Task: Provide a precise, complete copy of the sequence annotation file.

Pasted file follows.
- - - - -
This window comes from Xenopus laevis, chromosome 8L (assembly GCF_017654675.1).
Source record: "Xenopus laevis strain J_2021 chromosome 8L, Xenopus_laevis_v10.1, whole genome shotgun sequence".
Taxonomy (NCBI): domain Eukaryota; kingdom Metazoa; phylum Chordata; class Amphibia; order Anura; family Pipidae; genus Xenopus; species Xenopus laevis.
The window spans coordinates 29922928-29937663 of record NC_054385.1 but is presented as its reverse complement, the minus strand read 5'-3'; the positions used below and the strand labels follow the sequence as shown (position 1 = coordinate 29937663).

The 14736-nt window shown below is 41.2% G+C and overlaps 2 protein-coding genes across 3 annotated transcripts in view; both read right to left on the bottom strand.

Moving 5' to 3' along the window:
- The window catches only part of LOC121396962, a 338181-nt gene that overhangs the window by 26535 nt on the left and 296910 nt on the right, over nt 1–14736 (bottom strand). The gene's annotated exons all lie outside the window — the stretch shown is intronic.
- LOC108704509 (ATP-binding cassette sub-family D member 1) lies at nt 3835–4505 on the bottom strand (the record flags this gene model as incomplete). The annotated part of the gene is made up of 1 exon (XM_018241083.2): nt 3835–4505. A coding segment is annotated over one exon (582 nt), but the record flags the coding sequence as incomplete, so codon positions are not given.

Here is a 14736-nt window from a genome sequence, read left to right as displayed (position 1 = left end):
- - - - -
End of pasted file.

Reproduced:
This window comes from Xenopus laevis, chromosome 8L (assembly GCF_017654675.1).
Source record: "Xenopus laevis strain J_2021 chromosome 8L, Xenopus_laevis_v10.1, whole genome shotgun sequence".
Taxonomy (NCBI): domain Eukaryota; kingdom Metazoa; phylum Chordata; class Amphibia; order Anura; family Pipidae; genus Xenopus; species Xenopus laevis.
The window spans coordinates 29922928-29937663 of record NC_054385.1 but is presented as its reverse complement, the minus strand read 5'-3'; the positions used below and the strand labels follow the sequence as shown (position 1 = coordinate 29937663).

The 14736-nt window shown below is 41.2% G+C and overlaps 2 protein-coding genes across 3 annotated transcripts in view; both read right to left on the bottom strand.

Moving 5' to 3' along the window:
- The window catches only part of LOC121396962, a 338181-nt gene that overhangs the window by 26535 nt on the left and 296910 nt on the right, over nt 1–14736 (bottom strand). The gene's annotated exons all lie outside the window — the stretch shown is intronic.
- LOC108704509 (ATP-binding cassette sub-family D member 1) lies at nt 3835–4505 on the bottom strand (the record flags this gene model as incomplete). The annotated part of the gene is made up of 1 exon (XM_018241083.2): nt 3835–4505. A coding segment is annotated over one exon (582 nt), but the record flags the coding sequence as incomplete, so codon positions are not given.

Here is a 14736-nt window from a genome sequence, read left to right as displayed (position 1 = left end):